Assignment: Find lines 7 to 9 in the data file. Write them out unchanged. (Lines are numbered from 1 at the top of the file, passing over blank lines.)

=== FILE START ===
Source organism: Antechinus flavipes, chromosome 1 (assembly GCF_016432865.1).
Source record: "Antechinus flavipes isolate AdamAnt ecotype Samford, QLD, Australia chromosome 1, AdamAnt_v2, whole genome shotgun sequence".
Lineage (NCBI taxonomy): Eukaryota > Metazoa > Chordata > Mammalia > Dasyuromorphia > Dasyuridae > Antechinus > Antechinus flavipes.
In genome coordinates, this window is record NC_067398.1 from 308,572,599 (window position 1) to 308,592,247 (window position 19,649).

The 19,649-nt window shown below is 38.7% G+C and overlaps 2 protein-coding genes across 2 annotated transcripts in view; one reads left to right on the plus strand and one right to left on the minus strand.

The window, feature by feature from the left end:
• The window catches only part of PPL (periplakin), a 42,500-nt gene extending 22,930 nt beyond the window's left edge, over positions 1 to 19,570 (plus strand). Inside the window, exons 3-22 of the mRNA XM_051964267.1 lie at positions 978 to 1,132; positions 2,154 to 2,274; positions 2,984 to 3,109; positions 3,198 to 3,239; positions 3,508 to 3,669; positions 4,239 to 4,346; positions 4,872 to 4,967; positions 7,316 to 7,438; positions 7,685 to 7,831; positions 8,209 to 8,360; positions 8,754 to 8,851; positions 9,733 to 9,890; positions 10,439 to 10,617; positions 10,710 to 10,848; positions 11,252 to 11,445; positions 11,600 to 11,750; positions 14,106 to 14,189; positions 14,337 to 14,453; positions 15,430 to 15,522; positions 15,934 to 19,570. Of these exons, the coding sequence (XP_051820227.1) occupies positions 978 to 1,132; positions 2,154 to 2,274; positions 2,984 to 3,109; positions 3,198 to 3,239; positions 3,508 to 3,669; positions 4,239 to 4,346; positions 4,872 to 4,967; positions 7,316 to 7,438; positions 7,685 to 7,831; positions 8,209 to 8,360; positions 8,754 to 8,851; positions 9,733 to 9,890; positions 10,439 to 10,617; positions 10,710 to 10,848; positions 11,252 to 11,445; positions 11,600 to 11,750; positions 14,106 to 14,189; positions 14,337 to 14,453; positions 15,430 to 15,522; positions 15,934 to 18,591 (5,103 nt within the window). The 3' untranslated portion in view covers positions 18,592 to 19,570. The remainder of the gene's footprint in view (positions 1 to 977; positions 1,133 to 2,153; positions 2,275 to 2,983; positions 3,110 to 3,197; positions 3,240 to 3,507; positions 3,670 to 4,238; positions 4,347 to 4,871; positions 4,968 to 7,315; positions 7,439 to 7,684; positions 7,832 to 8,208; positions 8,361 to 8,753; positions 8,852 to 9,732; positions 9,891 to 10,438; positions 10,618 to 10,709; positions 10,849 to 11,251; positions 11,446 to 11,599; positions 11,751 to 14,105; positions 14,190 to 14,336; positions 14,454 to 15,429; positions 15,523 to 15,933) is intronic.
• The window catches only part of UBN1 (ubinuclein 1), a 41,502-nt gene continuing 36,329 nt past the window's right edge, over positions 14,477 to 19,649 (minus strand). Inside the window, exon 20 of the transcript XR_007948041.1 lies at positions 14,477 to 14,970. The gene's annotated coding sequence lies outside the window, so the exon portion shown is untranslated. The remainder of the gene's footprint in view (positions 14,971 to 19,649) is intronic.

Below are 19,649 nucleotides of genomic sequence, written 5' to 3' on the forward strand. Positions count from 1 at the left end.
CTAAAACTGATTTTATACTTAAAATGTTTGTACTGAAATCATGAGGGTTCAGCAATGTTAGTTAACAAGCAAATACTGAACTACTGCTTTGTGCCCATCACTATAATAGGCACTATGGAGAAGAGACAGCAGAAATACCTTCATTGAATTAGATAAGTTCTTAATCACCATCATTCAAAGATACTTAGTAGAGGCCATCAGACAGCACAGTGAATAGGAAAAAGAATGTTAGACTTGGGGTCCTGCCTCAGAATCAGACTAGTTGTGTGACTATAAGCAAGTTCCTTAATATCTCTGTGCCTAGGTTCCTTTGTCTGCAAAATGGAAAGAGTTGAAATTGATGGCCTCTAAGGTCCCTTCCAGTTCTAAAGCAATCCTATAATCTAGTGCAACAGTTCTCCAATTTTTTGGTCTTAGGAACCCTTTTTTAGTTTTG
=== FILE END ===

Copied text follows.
• The window catches only part of PPL (periplakin), a 42,500-nt gene extending 22,930 nt beyond the window's left edge, over positions 1 to 19,570 (plus strand). Inside the window, exons 3-22 of the mRNA XM_051964267.1 lie at positions 978 to 1,132; positions 2,154 to 2,274; positions 2,984 to 3,109; positions 3,198 to 3,239; positions 3,508 to 3,669; positions 4,239 to 4,346; positions 4,872 to 4,967; positions 7,316 to 7,438; positions 7,685 to 7,831; positions 8,209 to 8,360; positions 8,754 to 8,851; positions 9,733 to 9,890; positions 10,439 to 10,617; positions 10,710 to 10,848; positions 11,252 to 11,445; positions 11,600 to 11,750; positions 14,106 to 14,189; positions 14,337 to 14,453; positions 15,430 to 15,522; positions 15,934 to 19,570. Of these exons, the coding sequence (XP_051820227.1) occupies positions 978 to 1,132; positions 2,154 to 2,274; positions 2,984 to 3,109; positions 3,198 to 3,239; positions 3,508 to 3,669; positions 4,239 to 4,346; positions 4,872 to 4,967; positions 7,316 to 7,438; positions 7,685 to 7,831; positions 8,209 to 8,360; positions 8,754 to 8,851; positions 9,733 to 9,890; positions 10,439 to 10,617; positions 10,710 to 10,848; positions 11,252 to 11,445; positions 11,600 to 11,750; positions 14,106 to 14,189; positions 14,337 to 14,453; positions 15,430 to 15,522; positions 15,934 to 18,591 (5,103 nt within the window). The 3' untranslated portion in view covers positions 18,592 to 19,570. The remainder of the gene's footprint in view (positions 1 to 977; positions 1,133 to 2,153; positions 2,275 to 2,983; positions 3,110 to 3,197; positions 3,240 to 3,507; positions 3,670 to 4,238; positions 4,347 to 4,871; positions 4,968 to 7,315; positions 7,439 to 7,684; positions 7,832 to 8,208; positions 8,361 to 8,753; positions 8,852 to 9,732; positions 9,891 to 10,438; positions 10,618 to 10,709; positions 10,849 to 11,251; positions 11,446 to 11,599; positions 11,751 to 14,105; positions 14,190 to 14,336; positions 14,454 to 15,429; positions 15,523 to 15,933) is intronic.
• The window catches only part of UBN1 (ubinuclein 1), a 41,502-nt gene continuing 36,329 nt past the window's right edge, over positions 14,477 to 19,649 (minus strand). Inside the window, exon 20 of the transcript XR_007948041.1 lies at positions 14,477 to 14,970. The gene's annotated coding sequence lies outside the window, so the exon portion shown is untranslated. The remainder of the gene's footprint in view (positions 14,971 to 19,649) is intronic.

Below are 19,649 nucleotides of genomic sequence, written 5' to 3' on the forward strand. Positions count from 1 at the left end.